Wednesday, 12 December, 2018

City plans fake moon to replace street lights

Cai Yang  Xinhua via APChina Planning Probes Manned Missions Ultimately a Base on Moon- Space Chief Cai Yang Xinhua via APChina Planning Probes Manned Missions Ultimately a Base on Moon- Space Chief
Sandy Nunez | 19 October, 2018, 00:34

The so-called illumination satellite set to deploy over the southwestern city of Chengdu in 2020 is touted to be eight times as bright as the real moon, to cast a "dusk-like glow" over the region, according to the People's Daily.

People's Daily was quick to reassure those concerned about the fake moon's impact on nighttime wildlife.

Wu Chunfeng, chairman of Chengdu Aerospace Science and Technology Microelectronics System Research Institute, made the announcement at a recent conference and said the new moon could replace some street lights.

Wu reportedly said testing had begun on the satellite years ago and the technology had now evolved enough to allow for launch in 2020. The company says it will be launching an "illumination satellite" in less than two years, this created to light up the night sky with artificial light 8 times greater than the actual Moon.

A Chinese city is exhausted of relying on electricity and the regular old moon to provide lights around town at night. The angles of these wings can be tweaked in order to create a precise illumination range of several dozen meters.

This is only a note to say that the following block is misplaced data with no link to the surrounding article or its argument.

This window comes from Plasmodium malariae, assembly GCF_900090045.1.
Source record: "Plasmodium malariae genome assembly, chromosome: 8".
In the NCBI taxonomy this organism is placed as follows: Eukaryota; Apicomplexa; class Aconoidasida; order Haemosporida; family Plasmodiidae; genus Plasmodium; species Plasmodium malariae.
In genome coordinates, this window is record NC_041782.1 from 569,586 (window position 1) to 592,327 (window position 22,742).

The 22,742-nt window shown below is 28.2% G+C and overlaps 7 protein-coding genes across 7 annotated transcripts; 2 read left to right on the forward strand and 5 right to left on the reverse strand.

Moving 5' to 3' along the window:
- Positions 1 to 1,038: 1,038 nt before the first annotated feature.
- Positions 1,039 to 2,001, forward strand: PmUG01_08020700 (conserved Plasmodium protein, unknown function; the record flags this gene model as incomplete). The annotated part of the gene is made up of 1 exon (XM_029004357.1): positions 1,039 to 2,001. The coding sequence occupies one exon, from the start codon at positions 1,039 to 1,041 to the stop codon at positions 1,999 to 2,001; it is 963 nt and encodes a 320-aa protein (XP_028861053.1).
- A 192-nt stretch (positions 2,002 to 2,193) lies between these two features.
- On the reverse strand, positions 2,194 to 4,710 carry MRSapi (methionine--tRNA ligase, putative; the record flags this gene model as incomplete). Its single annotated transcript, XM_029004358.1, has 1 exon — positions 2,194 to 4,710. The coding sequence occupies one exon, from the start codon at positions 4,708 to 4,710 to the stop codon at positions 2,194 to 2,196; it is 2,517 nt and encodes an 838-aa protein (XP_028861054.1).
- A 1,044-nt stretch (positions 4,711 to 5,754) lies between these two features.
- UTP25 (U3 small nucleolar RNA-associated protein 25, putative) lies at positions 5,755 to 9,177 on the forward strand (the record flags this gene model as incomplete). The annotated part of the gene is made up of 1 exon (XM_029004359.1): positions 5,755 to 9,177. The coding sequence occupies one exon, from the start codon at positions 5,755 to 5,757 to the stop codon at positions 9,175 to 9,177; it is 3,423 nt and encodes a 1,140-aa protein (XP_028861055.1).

The project has sparked concern from the public, as many began to worry that the lights reflected from space could affect the daily routines of certain animals.

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For now, details on the proposed moon-including further satellite specifications, cost and launch date-remain scarce.

With an ultra-bright full moon each and every night, the city would then be in for serious savings on their monthly electric bills, or at least that appears to be the rationale for the ambitious project.

This isn't the first time that a country has tried to outshine the moon.

Another Russian attempt to launch a space mirror in 1999 fizzled before it got off the ground, according to The Guardian.

The device, dubbed Znamya 2, collapsed soon after take-off and was subsequently abandoned.